By contrast, Oklahoma’s comparable office, which was created in July 2000, is less focused on helping religious organizations get federal grants. “My office is tasked with getting religious groups and our state agencies working together,” said Brad W. Yarbrough, the director of the office of faith-based and community initiatives for Oklahoma.
“At the state level, we are promoting collaborations,” he said. “The emphasis is meeting the needs of our fellow Oklahomans, whether or not there is a federal or state grant available.”
But Mr. Yarbrough does spend some of his time informing faith-based groups that they are eligible to apply for federal grants.
For example, he said his office is trying to identify religious congregations willing to provide meals to students during the summer as part of the U.S. Department of Agriculture’s school lunch program.
In addition to setting up the White House Office of Faith-Based and Community Initiatives, the Bush administration has established such offices in eight federal government agencies and charged those offices with working with religious groups across the nation on applying for federal grants.
Mr. Porter, who heads the office at the Education Department, said he communicates regularly with the faith-based office at the White House and the state offices working with religious groups.
State-level representatives typically attend local workshops led by Mr. Porter for faith-based and community organizations about federal programs.
President Bush signed an executive order on Dec. 12, 2002, that helped level the playing field for faith-based groups in applying for federal grants. Since then, the federal education program attracting the most interest among faith-based groups is the opportunity to provide tutoring under Title I of the No Child Left Behind Act, Mr. Porter said.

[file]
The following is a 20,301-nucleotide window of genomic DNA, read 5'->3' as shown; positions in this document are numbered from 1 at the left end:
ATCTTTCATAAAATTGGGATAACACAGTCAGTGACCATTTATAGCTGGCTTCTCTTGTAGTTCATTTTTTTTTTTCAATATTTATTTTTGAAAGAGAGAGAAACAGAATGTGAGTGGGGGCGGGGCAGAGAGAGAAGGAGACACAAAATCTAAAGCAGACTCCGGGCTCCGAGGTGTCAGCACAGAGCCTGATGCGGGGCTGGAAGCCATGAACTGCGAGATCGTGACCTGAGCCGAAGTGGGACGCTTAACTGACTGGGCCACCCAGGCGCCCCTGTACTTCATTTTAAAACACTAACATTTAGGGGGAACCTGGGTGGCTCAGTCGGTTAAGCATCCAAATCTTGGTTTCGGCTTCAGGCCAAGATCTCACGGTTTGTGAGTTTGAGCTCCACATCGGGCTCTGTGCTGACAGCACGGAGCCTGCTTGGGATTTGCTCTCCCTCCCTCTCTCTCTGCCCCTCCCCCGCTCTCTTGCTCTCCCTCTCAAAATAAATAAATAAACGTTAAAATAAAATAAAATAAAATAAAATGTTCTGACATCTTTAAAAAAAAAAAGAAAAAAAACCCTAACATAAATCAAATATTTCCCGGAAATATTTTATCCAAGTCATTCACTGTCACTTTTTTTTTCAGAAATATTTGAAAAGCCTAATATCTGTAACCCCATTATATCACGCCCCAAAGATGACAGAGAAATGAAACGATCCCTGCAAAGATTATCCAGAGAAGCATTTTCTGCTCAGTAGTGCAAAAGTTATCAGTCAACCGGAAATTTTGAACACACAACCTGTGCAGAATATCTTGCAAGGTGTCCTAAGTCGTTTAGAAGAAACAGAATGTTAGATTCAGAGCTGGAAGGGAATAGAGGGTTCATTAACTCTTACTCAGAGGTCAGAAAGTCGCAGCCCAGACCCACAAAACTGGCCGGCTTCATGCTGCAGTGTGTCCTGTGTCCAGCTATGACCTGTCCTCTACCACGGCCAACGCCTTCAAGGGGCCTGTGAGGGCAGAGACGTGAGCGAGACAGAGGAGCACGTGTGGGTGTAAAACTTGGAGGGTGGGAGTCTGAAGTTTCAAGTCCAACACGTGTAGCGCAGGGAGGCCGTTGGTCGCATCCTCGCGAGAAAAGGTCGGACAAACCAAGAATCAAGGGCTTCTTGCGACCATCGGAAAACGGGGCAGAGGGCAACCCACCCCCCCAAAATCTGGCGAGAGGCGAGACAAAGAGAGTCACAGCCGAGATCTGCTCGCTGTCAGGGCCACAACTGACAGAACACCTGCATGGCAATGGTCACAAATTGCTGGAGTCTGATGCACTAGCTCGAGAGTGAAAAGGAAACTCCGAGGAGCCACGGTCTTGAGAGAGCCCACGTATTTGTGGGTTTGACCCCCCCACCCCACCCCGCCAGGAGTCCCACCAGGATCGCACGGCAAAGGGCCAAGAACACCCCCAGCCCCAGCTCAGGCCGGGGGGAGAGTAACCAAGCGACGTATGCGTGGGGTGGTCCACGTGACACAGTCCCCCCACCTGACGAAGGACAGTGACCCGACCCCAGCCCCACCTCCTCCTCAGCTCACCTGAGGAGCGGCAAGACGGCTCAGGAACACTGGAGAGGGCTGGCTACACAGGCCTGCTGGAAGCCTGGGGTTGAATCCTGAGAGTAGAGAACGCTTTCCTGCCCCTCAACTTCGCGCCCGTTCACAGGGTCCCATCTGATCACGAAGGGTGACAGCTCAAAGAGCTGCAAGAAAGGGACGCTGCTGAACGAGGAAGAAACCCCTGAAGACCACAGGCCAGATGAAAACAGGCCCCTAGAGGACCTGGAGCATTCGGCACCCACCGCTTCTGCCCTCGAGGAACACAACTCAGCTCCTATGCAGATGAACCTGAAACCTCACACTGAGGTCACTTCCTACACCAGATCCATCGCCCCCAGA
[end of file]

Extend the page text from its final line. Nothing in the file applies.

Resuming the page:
Figures from December 2003 showed that 9 percent of 771 supplemental-services providers under Title I on state-approved lists were faith-based. Mr. Porter said such statistics for fiscal 2004, which ended this past September, weren’t yet available.
President Bush signaled continued interest in his faith-based initiative recently by promoting Jim Towey, the director of the White House office of faith-based initiatives, to the post of assistant to the president.
“As a person working in the federal government, I take it as a positive sign of the president’s interest in this,” said Mr. Porter. Mr. Towey will continue to oversee the office of faith-based initiatives, but will report directly to the president, Mr. Porter explained.
Some of the governors’ offices for faith-based and community initiatives haven’t gotten very far in engaging religious groups in education programs.
In Wyoming, for example, Andy Aldrich, the state’s assistant deputy for the office of faith-based initiatives and advocacy, said he couldn’t give an example of a faith-based group that was actively involved in a program serving schoolchildren.
But he said he has invited religious leaders to various meetings in which his office informed people about opportunities to get involved in school lunch programs, poverty initiatives, or the provision of “wrap-around services” to children through schools.
Vol. 24, Issue 22, Pages 16,19